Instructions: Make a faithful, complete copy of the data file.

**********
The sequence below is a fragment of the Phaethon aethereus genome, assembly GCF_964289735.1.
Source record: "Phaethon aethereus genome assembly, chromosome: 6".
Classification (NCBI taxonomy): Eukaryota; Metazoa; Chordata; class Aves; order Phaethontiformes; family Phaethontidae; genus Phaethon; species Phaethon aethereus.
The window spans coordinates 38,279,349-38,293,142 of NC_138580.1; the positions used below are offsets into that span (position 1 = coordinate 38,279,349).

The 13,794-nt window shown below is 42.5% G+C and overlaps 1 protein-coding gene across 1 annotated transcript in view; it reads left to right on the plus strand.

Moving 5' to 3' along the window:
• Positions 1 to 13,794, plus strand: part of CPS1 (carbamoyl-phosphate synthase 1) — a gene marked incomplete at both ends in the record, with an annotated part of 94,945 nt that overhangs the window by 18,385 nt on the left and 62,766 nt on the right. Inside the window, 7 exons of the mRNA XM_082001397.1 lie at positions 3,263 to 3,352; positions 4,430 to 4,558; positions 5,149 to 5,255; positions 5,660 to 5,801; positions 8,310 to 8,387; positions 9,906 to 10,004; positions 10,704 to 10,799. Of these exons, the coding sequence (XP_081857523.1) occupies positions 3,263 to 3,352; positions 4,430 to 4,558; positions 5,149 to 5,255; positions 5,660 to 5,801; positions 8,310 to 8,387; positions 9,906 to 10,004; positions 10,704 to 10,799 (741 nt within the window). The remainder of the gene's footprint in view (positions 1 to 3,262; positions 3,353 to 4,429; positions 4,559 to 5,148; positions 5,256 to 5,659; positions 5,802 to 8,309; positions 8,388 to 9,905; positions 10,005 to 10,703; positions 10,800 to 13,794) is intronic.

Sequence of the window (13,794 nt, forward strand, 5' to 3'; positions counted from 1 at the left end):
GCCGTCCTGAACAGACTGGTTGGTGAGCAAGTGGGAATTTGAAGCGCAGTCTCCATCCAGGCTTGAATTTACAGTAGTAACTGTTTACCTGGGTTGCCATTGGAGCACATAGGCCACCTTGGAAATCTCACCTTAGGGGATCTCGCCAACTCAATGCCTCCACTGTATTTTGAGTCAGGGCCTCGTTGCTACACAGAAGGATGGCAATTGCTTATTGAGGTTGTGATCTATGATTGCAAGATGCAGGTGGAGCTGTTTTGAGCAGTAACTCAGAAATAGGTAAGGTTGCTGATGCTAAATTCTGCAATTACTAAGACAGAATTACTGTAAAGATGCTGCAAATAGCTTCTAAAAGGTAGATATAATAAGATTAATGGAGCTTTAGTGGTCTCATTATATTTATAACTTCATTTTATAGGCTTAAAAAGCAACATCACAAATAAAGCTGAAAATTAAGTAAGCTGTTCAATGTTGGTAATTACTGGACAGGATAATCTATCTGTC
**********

The sequence below is a fragment of the Phaethon aethereus genome, assembly GCF_964289735.1.
Source record: "Phaethon aethereus genome assembly, chromosome: 6".
Classification (NCBI taxonomy): Eukaryota; Metazoa; Chordata; class Aves; order Phaethontiformes; family Phaethontidae; genus Phaethon; species Phaethon aethereus.
The window spans coordinates 38,279,349-38,293,142 of NC_138580.1; the positions used below are offsets into that span (position 1 = coordinate 38,279,349).

The 13,794-nt window shown below is 42.5% G+C and overlaps 1 protein-coding gene across 1 annotated transcript in view; it reads left to right on the plus strand.

Moving 5' to 3' along the window:
• Positions 1 to 13,794, plus strand: part of CPS1 (carbamoyl-phosphate synthase 1) — a gene marked incomplete at both ends in the record, with an annotated part of 94,945 nt that overhangs the window by 18,385 nt on the left and 62,766 nt on the right. Inside the window, 7 exons of the mRNA XM_082001397.1 lie at positions 3,263 to 3,352; positions 4,430 to 4,558; positions 5,149 to 5,255; positions 5,660 to 5,801; positions 8,310 to 8,387; positions 9,906 to 10,004; positions 10,704 to 10,799. Of these exons, the coding sequence (XP_081857523.1) occupies positions 3,263 to 3,352; positions 4,430 to 4,558; positions 5,149 to 5,255; positions 5,660 to 5,801; positions 8,310 to 8,387; positions 9,906 to 10,004; positions 10,704 to 10,799 (741 nt within the window). The remainder of the gene's footprint in view (positions 1 to 3,262; positions 3,353 to 4,429; positions 4,559 to 5,148; positions 5,256 to 5,659; positions 5,802 to 8,309; positions 8,388 to 9,905; positions 10,005 to 10,703; positions 10,800 to 13,794) is intronic.

Sequence of the window (13,794 nt, forward strand, 5' to 3'; positions counted from 1 at the left end):
GCCGTCCTGAACAGACTGGTTGGTGAGCAAGTGGGAATTTGAAGCGCAGTCTCCATCCAGGCTTGAATTTACAGTAGTAACTGTTTACCTGGGTTGCCATTGGAGCACATAGGCCACCTTGGAAATCTCACCTTAGGGGATCTCGCCAACTCAATGCCTCCACTGTATTTTGAGTCAGGGCCTCGTTGCTACACAGAAGGATGGCAATTGCTTATTGAGGTTGTGATCTATGATTGCAAGATGCAGGTGGAGCTGTTTTGAGCAGTAACTCAGAAATAGGTAAGGTTGCTGATGCTAAATTCTGCAATTACTAAGACAGAATTACTGTAAAGATGCTGCAAATAGCTTCTAAAAGGTAGATATAATAAGATTAATGGAGCTTTAGTGGTCTCATTATATTTATAACTTCATTTTATAGGCTTAAAAAGCAACATCACAAATAAAGCTGAAAATTAAGTAAGCTGTTCAATGTTGGTAATTACTGGACAGGATAATCTATCTGTC